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Disney's (DIS) Shanghai Park Closure to Hurt Q2 Operating Income

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Disney (DIS - Free Report) shut down its Shanghai Theme Park, effective immediately, as authorities try to control the sudden coronavirus flare-up in China.

Disney also reported that Shanghai Disneyland, Disneytown and Wishing Star Park would remain closed until further notice.

Shanghai, China’s financial hub, reported a surge in COVID-19 infections per day, in spite of the country’s efforts to contain the growing coronavirus outbreaks.

Disney expects second-quarter fiscal 2022 operating income to be affected by park closure in Shanghai due to coronavirus.

Disney’s shares are down 9.4% year to date compared with the Zacks Media Conglomerates industry’s fall of 5.8% and the Consumer Discretionary sector’s decline of 12.5%, on concerns about lost profits from the lockdown of its theme park due to the coronavirus outbreak in China.

Disney Shanghai Shutdown Threatens Top-Line Growth

Disney’s top line is expected to take a hit with the announced shutdown of Disney Shanghai.

Since early 2020, the world has been and still continues to be impacted by the coronavirus pandemic. This has impacted Disney’s business segments in many ways, but most significantly at the Disney Parks, Experiences and Products segment where the theme parks and resorts were closed and cruise ship sailings and guided tours were suspended.

These operations resumed at various points since May 2020, initially at reduced operating capacities due to COVID-19 restrictions.

In fiscal 2022, Disney reported that its domestic parks and experiences are generally operating without any mandatory COVID-19 capacity restrictions. The company has been maintaining basic capacity restriction norms to address ongoing COVID-19 considerations with respect to guest and cast health and safety.

Disney generated $7.23 billion in revenues in the Parks, Experiences and Products division in first-quarter fiscal 2022, contributing 33.2% to the company's overall revenues. In fiscal 2021, the company generated $16.55 billion in revenues, up 5% year over year.

Nonetheless, Disney has been making big moves to transition its business model to one that is more sustainable. The company’s focus on its direct-to-consumer (DTC) offerings reflects this transition.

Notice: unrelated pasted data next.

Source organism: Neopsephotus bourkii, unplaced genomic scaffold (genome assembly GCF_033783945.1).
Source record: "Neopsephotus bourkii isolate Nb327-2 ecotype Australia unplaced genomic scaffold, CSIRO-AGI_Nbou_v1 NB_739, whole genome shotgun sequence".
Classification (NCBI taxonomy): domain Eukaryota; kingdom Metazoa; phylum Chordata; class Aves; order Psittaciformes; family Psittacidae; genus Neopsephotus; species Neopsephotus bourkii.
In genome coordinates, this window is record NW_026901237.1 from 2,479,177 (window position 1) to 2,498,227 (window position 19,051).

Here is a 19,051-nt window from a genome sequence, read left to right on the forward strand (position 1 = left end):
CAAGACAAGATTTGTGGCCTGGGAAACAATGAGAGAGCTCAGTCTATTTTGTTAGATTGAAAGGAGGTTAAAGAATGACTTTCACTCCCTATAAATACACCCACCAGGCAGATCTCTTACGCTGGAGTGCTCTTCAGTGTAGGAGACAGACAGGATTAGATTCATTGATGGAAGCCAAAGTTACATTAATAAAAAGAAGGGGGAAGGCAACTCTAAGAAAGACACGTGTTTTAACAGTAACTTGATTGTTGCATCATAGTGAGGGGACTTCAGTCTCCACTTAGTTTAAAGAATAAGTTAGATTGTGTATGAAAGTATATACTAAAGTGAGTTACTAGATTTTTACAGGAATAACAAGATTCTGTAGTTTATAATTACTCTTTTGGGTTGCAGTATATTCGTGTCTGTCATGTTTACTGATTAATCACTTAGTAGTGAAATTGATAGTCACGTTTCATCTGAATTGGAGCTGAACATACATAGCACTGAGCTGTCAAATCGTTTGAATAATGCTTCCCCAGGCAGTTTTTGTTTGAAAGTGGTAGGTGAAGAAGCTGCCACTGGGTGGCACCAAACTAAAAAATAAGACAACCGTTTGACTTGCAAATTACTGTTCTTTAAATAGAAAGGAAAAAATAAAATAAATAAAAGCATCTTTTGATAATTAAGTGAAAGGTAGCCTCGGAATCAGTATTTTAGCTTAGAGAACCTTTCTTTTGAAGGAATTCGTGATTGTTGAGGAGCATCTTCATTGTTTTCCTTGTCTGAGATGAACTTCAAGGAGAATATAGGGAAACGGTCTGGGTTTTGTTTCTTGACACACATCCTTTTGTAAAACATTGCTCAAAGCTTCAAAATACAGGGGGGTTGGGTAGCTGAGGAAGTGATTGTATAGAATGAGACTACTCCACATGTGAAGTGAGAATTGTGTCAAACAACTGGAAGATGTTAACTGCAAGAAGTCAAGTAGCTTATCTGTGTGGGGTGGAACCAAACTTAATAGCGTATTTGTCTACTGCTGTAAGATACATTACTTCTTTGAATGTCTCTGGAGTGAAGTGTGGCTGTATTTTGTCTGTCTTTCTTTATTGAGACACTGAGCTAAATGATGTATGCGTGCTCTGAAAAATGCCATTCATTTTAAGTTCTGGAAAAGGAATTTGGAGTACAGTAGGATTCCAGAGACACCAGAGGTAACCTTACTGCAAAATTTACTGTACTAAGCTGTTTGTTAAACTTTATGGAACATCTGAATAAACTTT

Focus on DTC Business Expansion

Disney’s direct-to-consumer offering, which now includes Hulu, ESPN+, and Disney+, are becoming must-have services for consumers’ portfolio of streaming platforms.

The coronavirus-led global lockdowns over the past two years have increased the consumption of media content over the Internet, giving Disney+ a chance to prove its in-home entertainment worth.

Disney launched Disney+ in 2019, and since then, its streaming business has expanded rapidly.

On Aug 31, 2021, Disney launched Star+, its stand-alone general entertainment and sports streaming service in Latin America. Disney launched Disney+ Hotstar in Malaysia on Jun 1, 2021, in Thailand on Jun 30, 2021, in Indonesia on Sep 5, 2020, and in India in April 2020.

Disney+ added 179 million total subscriptions across its DTC portfolio at the end of fiscal 2021, up 60% year over year.

As of Jan 1, 2022, Disney+ had 129.8 million paid global subscribers since its November 2019 launch. It is predicted to hit 126 million subscribers worldwide by 2025.

Hulu and ESPN+ had 43.8 million and 17.1 million paid subscribers, respectively, at the end of fourth-quarter fiscal 2021.

In January 2022, Disney announced that it is creating a new hub for international content creation to boost the expanding pipeline of local and regional content for its streaming services. The extension plan would support the worldwide expansion of the company’s direct-to-consumer (DTC) business.

The growing popularity of Disney+ makes it a key growth catalyst owing to a strong content portfolio and a cheaper bundle offering.

In January 2022, Disney announced that it would premiere Disney and Pixar’s Turning Red on Mar 11, on Disney+ worldwide. Pixar’s Luca and Soul, which were premiered exclusively on Disney+, were received well by subscribers.

Released in December 2021, Disney-owned Marvel Studios and Sony’s (SONY - Free Report) co-production Spider-Man: No Way Home crossed the $1-billion benchmark at the global box office in its second weekend.

Sony’s latest Spiderman adventure cemented its place as the eighth highest-grossing movie at the global box office, earning $1.53 billion worldwide.

Over its fourth weekend after release, No Way Home generated another $64 million internationally and $33 million domestically.

Disney has also been riding on its expanding partner base. The company is focused on increasing its partner base to reach more consumers worldwide.

In November 2021, Disney —currently carrying a Zacks Rank #3 (Hold)—renewed its content carriage agreement with Comcast (CMCSA - Free Report) .

Per the agreement, Comcast will continue to distribute Disney’s cable channels, such as the Disney branded channels, the ESPN networks, the FX Networks and the National Geographic channels Xfinity X1 and Xfinity Flex.

Earlier in 2021, Comcast launched Disney+ and ESPN+ on Xfinity X1 and Xfinity Flex.

Disney renewed its distribution agreement with Alphabet (GOOGL - Free Report) division Google’s YouTube TV, after its previous agreement expired on Dec 17, followed by a two-day blackout.

Per the renewal of the agreement, Disney and Alphabet's Google reached a deal to restore ABC, ESPN and other Disney channels to YouTube TV.

You can see the complete list of today’s Zacks #1 Rank stocks here.

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